Letters: Time to end this mess over MPs’ expenses

These letters appear in the Tuesday 8th April edition of the Independent

Share

It is time that the issue of MPs’ expenses was resolved. The current situation brings the whole House of Commons into disrepute.

A constituency, probably in outer London, should be selected and a commission established to determine a reasonable level of expenses for the work of the MP of that constituency. A figure should be determined for each other constituency using the first as a baseline. MPs would receive the amount determined for their constituency with no deductions or additions for any reason. The savings in administration would be substantial.

Constituents would decide, ultimately via the ballot box, whether they were receiving value for money. As long as an MP provided a service that satisfied their constituents then how the money was spent would be irrelevant. They could employ anyone, member of their family or not. Erroneous claims could not happen, because there would be no claims.

Phil Smith, Maidenhead, Berkshire

There is a lot of coverage about an individual politician’s expenses. This suits a lot of people who believe politicians are generally corrupt, and distracts attention from our political system itself. People want to scapegoat individuals and focus on personalities. However, our whole political system needs substantial reform.

Our electoral system distorts the outcome of a vote; there is no recall of MPs; we don’t elect our House of Lords and they are unaccountable; we don’t elect our head of state; little has changed since universal suffrage in 1928, and just having the vote isn’t enough. They had the vote in the Soviet Union. Above all, we only have a meaningful vote for our legislature every five years.

Martin Peters, Taunton, Somerset

Andrew Mitchell was jettisoned by the Prime Minister and forced to resign as Chief Whip for allegedly calling a jobsworth policeman at the gates to Downing Street a pleb – an allegation Mr Mitchell has consistently denied. Yet Maria Miller retains Mr Cameron’s “warm support” despite a serious finding of non-cooperation with the Parliamentary Commissioner for Standards and the perfunctory apology that she gave to the House of Commons on 3 April. And this is to leave aside the fact that Mrs Miller was required to repay £5,800 admittedly over-claimed by her in respect of mortgage interest on her London home.

Once again the Prime Minister’s judgment is called into question.

David Lamming, Boxford, Suffolk

It is my experience that anyone caught fiddling their state benefits is not only made to repay their ill-gotten gains in full but can be lumbered with a substantial fine to boot.

Mrs Miller, on the other hand, is asked (asked, mind you) to repay £45,000 of our money, only to have it later reduced to a paltry £5,800. But never mind, she has Mr Cameron’s full support, which speaks volumes about his judgement and the character of this government.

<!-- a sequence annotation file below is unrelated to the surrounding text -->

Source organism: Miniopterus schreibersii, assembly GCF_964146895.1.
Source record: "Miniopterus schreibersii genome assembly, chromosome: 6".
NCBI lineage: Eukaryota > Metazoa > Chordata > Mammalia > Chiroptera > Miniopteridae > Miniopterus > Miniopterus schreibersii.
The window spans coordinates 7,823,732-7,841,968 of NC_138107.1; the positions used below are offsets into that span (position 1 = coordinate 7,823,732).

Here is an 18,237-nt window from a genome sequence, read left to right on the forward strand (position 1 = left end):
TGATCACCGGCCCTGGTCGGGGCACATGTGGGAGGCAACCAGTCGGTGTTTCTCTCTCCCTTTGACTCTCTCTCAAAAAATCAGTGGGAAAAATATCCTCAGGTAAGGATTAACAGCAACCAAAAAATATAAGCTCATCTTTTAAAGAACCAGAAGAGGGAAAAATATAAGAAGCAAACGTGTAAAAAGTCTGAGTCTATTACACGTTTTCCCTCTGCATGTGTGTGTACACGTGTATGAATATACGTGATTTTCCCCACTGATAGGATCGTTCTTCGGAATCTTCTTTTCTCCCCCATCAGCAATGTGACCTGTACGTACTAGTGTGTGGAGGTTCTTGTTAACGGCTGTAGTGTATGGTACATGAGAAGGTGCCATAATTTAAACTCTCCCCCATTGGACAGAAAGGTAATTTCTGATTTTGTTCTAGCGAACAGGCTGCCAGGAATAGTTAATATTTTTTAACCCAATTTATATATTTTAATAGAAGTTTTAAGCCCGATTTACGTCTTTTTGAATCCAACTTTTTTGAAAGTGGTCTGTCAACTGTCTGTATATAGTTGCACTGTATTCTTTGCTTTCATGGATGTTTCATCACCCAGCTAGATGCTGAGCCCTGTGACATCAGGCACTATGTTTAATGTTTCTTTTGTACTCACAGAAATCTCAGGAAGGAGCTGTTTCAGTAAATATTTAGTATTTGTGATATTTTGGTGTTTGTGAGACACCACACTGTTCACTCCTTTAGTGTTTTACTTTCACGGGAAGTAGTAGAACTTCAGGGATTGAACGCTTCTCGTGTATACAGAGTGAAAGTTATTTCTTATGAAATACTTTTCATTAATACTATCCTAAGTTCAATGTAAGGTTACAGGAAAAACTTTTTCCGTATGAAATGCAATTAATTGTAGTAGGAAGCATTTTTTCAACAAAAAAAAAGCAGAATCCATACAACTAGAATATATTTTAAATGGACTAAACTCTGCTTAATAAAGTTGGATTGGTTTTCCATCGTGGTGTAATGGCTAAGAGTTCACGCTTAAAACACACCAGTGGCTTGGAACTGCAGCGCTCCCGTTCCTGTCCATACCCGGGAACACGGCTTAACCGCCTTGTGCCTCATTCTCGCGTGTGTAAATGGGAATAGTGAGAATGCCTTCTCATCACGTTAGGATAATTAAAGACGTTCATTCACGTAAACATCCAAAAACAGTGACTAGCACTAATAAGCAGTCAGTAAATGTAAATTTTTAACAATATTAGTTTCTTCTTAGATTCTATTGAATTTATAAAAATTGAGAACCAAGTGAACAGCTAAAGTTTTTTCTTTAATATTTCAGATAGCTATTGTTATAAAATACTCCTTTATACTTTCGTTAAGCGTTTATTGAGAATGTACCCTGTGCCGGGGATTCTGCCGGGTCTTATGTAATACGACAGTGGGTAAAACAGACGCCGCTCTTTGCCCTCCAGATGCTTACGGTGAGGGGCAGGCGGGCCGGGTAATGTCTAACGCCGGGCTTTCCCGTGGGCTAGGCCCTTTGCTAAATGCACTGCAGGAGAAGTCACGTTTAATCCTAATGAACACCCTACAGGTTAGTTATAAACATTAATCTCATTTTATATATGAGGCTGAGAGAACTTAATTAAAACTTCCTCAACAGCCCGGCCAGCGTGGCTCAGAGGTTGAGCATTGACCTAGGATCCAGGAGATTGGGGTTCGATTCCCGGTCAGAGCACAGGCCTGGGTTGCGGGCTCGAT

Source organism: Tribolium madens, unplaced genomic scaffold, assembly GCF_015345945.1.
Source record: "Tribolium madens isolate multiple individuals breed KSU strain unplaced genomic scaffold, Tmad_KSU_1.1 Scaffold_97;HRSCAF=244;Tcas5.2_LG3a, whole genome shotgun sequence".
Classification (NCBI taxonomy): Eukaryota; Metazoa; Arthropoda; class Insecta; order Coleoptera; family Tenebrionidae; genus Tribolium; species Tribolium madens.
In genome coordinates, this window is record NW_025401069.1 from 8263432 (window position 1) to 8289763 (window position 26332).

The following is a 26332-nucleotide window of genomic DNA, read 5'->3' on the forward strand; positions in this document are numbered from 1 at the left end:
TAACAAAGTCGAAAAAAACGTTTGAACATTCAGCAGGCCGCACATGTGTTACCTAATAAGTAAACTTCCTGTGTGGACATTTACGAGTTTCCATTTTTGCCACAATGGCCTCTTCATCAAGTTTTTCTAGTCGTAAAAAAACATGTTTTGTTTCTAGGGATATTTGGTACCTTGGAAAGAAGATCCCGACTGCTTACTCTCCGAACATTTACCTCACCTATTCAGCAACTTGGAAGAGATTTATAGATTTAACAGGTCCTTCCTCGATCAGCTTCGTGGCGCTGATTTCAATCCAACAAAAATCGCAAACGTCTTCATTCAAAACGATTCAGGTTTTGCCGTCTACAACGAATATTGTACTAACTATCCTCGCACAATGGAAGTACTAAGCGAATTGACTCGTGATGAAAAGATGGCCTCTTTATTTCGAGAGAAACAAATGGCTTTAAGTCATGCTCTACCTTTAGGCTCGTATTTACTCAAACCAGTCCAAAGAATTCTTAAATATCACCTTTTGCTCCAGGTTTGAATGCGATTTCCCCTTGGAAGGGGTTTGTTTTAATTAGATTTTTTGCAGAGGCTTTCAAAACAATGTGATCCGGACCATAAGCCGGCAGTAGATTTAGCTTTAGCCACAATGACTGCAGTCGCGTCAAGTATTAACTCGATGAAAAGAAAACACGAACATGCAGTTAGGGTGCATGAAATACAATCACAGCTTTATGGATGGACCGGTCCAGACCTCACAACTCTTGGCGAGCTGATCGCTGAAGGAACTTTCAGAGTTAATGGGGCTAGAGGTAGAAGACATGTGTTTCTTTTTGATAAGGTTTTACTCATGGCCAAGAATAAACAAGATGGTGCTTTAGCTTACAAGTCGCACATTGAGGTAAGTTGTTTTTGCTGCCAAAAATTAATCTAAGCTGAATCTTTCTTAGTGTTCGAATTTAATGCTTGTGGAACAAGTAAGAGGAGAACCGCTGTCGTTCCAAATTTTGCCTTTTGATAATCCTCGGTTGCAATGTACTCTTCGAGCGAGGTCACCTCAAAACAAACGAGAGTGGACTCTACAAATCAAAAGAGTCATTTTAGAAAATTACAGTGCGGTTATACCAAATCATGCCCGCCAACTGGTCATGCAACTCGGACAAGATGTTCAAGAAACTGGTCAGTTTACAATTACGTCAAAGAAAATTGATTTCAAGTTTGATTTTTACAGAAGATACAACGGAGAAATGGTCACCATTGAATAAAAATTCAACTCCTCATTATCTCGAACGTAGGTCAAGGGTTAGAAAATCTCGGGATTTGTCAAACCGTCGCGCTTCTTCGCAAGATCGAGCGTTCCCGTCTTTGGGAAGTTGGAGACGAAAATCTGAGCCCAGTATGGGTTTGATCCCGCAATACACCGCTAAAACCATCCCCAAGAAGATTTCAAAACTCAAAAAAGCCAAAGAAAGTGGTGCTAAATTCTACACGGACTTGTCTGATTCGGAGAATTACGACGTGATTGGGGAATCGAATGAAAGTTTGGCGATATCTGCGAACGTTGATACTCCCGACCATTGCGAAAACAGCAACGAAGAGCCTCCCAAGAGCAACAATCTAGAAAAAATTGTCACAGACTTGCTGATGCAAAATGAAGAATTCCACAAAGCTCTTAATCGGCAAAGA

David Hooley, Newmarket, Suffolk

You are right to call for an end to MPs policing colleagues’ expenses (editorial, 7 April). But MPs’ expenses are only the latest example of self-regulation failing. Is there any sector where self-regulation is actually effective?

Dr Alex May, Manchester

Visitor let down by British police

I recently graduated from the University of London, and travelled from Hong Kong to attend the ceremony. I was an LLB student, paying more than £20,000 into the UK economy for my course. Happily, they taught me much about the law.  Unfortunately, my visit to London taught me some unwelcome lessons about the English justice system.

I was celebrating my success with a small group of overseas friends in a smart restaurant in Bayswater when my handbag was surreptitiously stolen by two nearby diners. The culprits left behind a mobile phone and there was CCTV operating.

If this had happened in Hong Kong, a posse of policemen would have taken action within minutes of my reporting a crime, in an effort to apprehend the culprit, either on the premises or in the vicinity. But this is London.

In response to my 999 call, I was told that there was no death or injury, so no policemen would be sent. I was shocked to be told that the nearby police stations had all closed for the day, so I would have to make my way to West End Central station to make a report. After a long wait in line, I made my report to one of only two officers on duty there.

They gamely attempted to show interest, but were clearly overworked and dispirited. When I requested a printout of my report for insurance and passport purposes, I was informed that all I could have was a crime reference number.

Some days later, I received an email from the case management unit, claiming they were investigating but effectively closing the case. Without a trace of irony, the email incorporated a mission statement from the Metropolitan Police Service: “Total Policing is the Met’s commitment to be on the streets and in your communities to catch offenders, prevent crime and support victims.”

We have learned that an abiding strength of Hong Kong society is our rule of law, perhaps the greatest legacy bestowed by Great Britain. But now I fear that the rule of law will quickly evaporate if the enforcement agency is abolished.

Becky Kwan, Kowloon, Hong Kong

The revelation by the Metropoliitan Police Federation that there is a “climate of fear” within the Met will come as no surprise to rank-and-file officers.

There has always been a culture of bullying and manipulation of crime figures within the police service. This has been exacerbated in the Met since 2011 and is now endemic. Grillings reminiscent of The Wire and sackings of borough commanders by senior Scotland Yard officers have become common knowledge throughout the force and this target culture works its way down the ranks.

Chris Hobbs, London W7

English tradition of multiculturalism

I was surprised by Edward Thomas’s reminiscences of monocultural Cockney Hackney in the 1950s (letter, 4 April). When I arrived at university in London at that time, one of my first excitements was meeting the very clever, articulate Jewish students from Hackney Grammar School, alma mater of Harold Pinter among others. 

A few years later I lived and taught in Hackney and “monocultural” is the last adjective I should have used. Many of my pupils had East European or German surnames, their parents and grandparents having fled Nazi Germany or the earlier generation of Russo-Polish pogroms. My neighbours were Hasidic Jews from Czechoslovakia who spoke Yiddish at home.